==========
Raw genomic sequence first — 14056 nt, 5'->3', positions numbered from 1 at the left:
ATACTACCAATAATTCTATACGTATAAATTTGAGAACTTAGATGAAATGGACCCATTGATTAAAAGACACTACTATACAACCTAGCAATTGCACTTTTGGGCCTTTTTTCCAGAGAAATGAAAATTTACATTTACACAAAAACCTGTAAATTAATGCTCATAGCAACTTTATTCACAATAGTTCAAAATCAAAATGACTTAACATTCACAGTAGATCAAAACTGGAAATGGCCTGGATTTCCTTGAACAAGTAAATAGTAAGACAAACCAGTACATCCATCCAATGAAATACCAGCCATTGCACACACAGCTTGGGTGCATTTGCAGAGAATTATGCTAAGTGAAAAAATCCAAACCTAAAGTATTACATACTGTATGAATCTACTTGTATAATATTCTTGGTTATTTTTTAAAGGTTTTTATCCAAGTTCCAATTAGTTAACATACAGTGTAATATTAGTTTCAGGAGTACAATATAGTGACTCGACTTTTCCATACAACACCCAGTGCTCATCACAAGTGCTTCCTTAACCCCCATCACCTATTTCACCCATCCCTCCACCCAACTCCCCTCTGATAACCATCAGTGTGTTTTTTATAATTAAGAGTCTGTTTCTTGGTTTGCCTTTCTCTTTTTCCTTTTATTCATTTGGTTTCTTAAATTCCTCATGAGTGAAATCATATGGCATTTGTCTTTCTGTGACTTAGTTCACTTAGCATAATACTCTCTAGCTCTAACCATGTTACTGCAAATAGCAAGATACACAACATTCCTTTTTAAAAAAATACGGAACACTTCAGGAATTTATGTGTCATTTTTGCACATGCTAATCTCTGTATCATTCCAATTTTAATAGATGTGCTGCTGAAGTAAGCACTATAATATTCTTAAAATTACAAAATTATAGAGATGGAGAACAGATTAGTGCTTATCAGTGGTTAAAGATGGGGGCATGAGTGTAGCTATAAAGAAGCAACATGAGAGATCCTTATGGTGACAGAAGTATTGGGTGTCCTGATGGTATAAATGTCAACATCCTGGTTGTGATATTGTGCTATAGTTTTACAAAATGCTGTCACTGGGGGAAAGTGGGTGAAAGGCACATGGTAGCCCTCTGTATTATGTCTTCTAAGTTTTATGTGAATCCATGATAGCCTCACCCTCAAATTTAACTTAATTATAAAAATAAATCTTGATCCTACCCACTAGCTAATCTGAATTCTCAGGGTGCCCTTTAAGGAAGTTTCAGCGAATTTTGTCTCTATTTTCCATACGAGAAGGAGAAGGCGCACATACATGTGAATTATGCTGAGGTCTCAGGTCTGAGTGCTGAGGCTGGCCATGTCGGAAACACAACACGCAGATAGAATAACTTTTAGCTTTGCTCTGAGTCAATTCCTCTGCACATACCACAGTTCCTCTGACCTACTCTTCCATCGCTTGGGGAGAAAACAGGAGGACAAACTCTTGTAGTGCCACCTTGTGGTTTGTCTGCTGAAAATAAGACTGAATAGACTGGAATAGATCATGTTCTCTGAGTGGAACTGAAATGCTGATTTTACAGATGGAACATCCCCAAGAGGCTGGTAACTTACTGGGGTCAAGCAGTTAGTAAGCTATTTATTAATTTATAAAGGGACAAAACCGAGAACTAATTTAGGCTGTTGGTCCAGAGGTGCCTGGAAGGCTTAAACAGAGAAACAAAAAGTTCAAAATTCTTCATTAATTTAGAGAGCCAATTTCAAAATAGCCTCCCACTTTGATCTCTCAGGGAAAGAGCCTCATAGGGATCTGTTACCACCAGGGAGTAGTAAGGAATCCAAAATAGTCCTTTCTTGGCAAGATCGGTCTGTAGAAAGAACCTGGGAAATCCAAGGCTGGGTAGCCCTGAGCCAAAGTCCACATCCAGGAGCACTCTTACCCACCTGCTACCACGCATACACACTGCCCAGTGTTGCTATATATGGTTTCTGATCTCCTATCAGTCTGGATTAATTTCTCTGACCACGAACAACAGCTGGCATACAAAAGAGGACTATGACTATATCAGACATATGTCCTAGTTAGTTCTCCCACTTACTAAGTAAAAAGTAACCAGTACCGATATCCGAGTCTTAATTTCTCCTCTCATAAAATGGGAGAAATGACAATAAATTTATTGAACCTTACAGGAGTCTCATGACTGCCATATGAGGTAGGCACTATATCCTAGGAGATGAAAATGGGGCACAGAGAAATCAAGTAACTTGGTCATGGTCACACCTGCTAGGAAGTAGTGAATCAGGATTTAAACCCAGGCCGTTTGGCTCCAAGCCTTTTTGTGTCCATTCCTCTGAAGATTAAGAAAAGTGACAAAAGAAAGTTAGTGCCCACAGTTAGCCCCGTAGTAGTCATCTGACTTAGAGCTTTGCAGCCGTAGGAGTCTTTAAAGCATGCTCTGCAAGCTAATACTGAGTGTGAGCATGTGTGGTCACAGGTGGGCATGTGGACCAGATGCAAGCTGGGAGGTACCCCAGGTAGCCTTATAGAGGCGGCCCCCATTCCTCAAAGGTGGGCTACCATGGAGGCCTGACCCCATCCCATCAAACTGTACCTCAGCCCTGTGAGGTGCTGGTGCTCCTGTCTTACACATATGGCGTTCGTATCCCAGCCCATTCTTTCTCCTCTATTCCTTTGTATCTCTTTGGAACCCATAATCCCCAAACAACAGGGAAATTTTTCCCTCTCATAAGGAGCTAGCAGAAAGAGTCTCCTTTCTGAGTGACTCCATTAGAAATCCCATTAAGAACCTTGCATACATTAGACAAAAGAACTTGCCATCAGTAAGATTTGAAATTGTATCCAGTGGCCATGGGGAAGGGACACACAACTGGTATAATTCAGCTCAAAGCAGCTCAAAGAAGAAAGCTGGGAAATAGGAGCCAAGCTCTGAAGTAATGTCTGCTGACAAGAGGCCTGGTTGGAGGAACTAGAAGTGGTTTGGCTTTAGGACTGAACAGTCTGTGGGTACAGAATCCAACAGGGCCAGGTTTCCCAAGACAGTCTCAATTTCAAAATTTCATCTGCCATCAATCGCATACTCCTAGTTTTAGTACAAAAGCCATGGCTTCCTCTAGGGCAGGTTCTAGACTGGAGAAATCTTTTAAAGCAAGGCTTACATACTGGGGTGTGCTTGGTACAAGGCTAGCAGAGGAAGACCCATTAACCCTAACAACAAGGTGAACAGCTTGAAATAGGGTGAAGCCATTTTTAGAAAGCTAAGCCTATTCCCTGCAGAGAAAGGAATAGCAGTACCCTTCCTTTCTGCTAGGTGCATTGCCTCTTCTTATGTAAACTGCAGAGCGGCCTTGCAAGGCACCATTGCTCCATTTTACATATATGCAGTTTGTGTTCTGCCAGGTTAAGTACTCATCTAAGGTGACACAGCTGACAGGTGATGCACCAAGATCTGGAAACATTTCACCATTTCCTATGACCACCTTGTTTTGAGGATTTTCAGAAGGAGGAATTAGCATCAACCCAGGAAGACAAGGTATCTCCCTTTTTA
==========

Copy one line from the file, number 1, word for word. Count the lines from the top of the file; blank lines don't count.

Raw genomic sequence first — 14056 nt, 5'->3', positions numbered from 1 at the left: